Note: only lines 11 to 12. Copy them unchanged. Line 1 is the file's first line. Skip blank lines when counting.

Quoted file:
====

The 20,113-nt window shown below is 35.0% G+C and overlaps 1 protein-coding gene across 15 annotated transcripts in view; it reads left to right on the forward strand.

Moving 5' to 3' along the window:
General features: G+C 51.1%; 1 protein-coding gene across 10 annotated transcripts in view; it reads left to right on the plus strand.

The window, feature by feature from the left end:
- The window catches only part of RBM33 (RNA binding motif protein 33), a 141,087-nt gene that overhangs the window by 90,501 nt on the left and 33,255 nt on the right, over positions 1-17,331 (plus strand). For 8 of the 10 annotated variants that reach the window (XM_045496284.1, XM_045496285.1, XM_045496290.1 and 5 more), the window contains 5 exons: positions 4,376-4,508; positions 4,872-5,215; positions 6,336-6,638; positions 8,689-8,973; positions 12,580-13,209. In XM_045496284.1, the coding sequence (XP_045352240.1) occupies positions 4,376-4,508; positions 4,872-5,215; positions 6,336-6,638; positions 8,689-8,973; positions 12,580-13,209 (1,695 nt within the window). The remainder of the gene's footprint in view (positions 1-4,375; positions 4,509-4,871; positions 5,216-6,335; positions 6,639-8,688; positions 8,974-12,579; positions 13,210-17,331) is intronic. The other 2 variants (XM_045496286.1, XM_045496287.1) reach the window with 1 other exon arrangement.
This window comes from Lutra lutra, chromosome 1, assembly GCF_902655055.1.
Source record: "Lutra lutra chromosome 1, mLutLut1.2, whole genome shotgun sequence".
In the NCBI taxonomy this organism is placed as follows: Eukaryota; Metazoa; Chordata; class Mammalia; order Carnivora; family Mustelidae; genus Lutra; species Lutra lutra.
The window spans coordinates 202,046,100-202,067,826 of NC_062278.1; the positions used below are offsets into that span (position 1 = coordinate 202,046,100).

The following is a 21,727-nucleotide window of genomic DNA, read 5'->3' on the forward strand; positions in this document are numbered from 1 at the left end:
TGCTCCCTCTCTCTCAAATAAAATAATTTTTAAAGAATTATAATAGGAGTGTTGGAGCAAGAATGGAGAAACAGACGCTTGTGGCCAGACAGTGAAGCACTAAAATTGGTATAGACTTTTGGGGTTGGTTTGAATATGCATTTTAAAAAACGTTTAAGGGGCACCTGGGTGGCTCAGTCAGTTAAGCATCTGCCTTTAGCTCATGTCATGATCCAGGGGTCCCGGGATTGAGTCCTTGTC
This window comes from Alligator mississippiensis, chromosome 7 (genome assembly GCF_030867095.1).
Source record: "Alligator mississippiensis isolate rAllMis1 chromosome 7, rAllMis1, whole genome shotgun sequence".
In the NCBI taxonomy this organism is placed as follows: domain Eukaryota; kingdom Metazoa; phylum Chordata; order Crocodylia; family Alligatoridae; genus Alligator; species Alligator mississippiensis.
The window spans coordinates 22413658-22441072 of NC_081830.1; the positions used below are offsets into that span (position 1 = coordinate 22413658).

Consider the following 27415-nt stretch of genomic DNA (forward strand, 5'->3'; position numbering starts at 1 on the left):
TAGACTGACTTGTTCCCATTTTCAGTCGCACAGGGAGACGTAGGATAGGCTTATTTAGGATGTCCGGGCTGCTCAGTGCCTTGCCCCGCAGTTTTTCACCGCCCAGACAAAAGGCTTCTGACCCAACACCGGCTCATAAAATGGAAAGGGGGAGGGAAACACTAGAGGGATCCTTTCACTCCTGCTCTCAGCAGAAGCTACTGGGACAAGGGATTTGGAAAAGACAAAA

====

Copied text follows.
TGCTCCCTCTCTCTCAAATAAAATAATTTTTAAAGAATTATAATAGGAGTGTTGGAGCAAGAATGGAGAAACAGACGCTTGTGGCCAGACAGTGAAGCACTAAAATTGGTATAGACTTTTGGGGTTGGTTTGAATATGCATTTTAAAAAACGTTTAAGGGGCACCTGGGTGGCTCAGTCAGTTAAGCATCTGCCTTTAGCTCATGTCATGATCCAGGGGTCCCGGGATTGAGTCCTTGTC
This window comes from Alligator mississippiensis, chromosome 7 (genome assembly GCF_030867095.1).